PM lays out plan to reform France’s health sector

France’s Prime Minister Edouard Philippe said health workers’ would see a 'significant' salary rise as he launched the process to fundamentally review the French healthcare system.

PM lays out plan to reform France’s health sector
PM Edouard Philippe was joined by 300 representatives from the health sector who participated online. Photo: AFP

“The coronavirus has required not that we change the course, but that we change the pace,” said Philippe as he opened what will be nearly two months of intense talks between the government and the health sector to thrash out a plan for the future of French hospitals.

Flanked by the health minister and 300 health sector representatives participating online, Philippe acknowledged that the government had been subject to “a lot of criticism” for how it had steered the country's hospital system in the years leading up to the coronavirus health crisis.
Philippe said that, although the crisis had “revealed” and “accelerated” processes that needed to be done, the hospital system had done the job during the height of the epidemic.
“The French system was remarkable. It held,” he said, referring to the rapid transformation of hospitals in hot-spots as well as a mass-transportation of patients between regions.
“It did not happen easily, (..) but it happened,” he said.
Among the most pressing topics to be discussed during the what has been dubbed Ségur de la santé – the name of the process has been taken from the avenue de Ségur, the street in Paris where the health ministry is located – are nurses' salaries, working conditions and general organisation of healthcare services in cities and rural areas.
Laying out the government's designed pillars to create a “more robust, more just, and more efficient” health sector, the PM confirmed that nurses would see their salaries increased after this period.
“The raise will be significant,” he said.
He also reiterated the government's promise rethink the current investment plan and render the the system “more flexible.”
This last point included a reviewing of the 35-hour week, which could well be a major bone of contention with medical unions.
The PM also said new technology would play a crucial role in the future of French healthcare, pointing to the new practice of télémédecine (online medical consultations) as one example.
“We need to remove obstacles to health system reform,” he said, adding that they in the coming weeks had to see under what circumstances practices such as télémédecine could continue.
The health sector reform had to be accompanied by a broader, structural remapping of medical services in different areas, the PM said.
Emphasising “prevention” as a key-word, the PM said the coronavirus also had laid bare broader inequalities that the country would have to address.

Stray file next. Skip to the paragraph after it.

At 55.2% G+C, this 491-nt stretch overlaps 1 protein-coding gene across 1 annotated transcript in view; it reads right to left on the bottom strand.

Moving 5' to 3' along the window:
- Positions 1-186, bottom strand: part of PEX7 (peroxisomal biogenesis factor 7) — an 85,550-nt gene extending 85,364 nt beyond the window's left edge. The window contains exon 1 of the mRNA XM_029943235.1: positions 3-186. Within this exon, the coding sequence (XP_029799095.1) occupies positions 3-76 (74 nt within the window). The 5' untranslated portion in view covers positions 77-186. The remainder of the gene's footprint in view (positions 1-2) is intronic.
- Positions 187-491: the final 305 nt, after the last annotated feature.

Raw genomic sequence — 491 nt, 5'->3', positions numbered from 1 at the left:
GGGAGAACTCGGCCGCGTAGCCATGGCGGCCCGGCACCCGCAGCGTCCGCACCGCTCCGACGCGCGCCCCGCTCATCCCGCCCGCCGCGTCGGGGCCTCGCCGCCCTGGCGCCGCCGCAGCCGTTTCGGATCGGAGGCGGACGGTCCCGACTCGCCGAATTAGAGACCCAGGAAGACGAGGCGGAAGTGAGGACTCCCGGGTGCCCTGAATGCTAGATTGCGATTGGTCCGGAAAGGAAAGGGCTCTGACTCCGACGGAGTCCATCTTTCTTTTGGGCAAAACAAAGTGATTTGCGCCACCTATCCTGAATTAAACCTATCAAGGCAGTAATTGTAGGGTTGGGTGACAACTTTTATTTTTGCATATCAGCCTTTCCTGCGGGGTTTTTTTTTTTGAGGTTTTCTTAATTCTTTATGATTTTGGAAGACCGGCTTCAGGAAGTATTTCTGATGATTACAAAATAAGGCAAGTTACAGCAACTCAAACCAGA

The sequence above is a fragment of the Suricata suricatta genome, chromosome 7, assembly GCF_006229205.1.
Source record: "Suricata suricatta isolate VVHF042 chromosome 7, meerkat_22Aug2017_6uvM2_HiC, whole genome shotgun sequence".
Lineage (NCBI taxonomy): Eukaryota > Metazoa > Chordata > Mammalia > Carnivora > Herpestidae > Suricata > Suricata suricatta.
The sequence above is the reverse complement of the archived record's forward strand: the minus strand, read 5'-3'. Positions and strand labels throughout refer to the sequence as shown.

“It’s easy to say all of this, it’s harder to do in practice,” he said.
“To achieve it, we need to be collectively intelligent.”

The results of the Ségur de la santé will be part of a new social security law that will be presented to the parliament this autumn.


Member comments

  1. Telemedicine thus far not working well. What’s the purpose of this method when the doctor can’t see you clearly or check your vital signs? Most doctors speak only French, while the elderly who did speak it have forgotten it and revert to English. In addition, there is no privacy protection in this method. The doctor should see you in person unless it is only to renew a prescription.

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France’s monkeypox count rises to 277 as first woman contracts virus

France has detected 277 cases of monkeypox, health authorities said Tuesday, June 21st, including the first case in the country of a woman contracting the virus.

France's monkeypox count rises to 277 as first woman contracts virus

The case numbers have risen steeply since the last official figure of 183 cases five days earlier. But there have been no deaths in France attributed to monkeypox.

The normal initial symptoms of monkeypox include a high fever, swollen lymph nodes and a blistery chickenpox-like rash.

Until recently, the viral disease had generally been confined to Western and Central Africa but is now present in several continents, particularly Europe.

Among the latest cases recorded in France, “a first female case has been confirmed, the mode of transmission of which is currently being investigated, and all the others are men,” the French national public health agency said in a statement.

So far, the recent outbreak of monkeypox, which is currently affecting some 40 countries, has mainly affected men who have engaged in gay sex.

The World Health Organization is due to hold an emergency meeting on Thursday to determine whether to classify the global monkeypox outbreak as a public health emergency of international concern.

The virus usually clears up after two or three weeks.

Most of the cases identified in France have been found in Paris and its suburbs, though smaller outbreaks have been seen in several regions throughout the country, including Normandy in the north and the Cote d’Azur in the south.

The first monkeypox case in France was discovered on May 20, the same day the virus was detected in neighbouring Germany.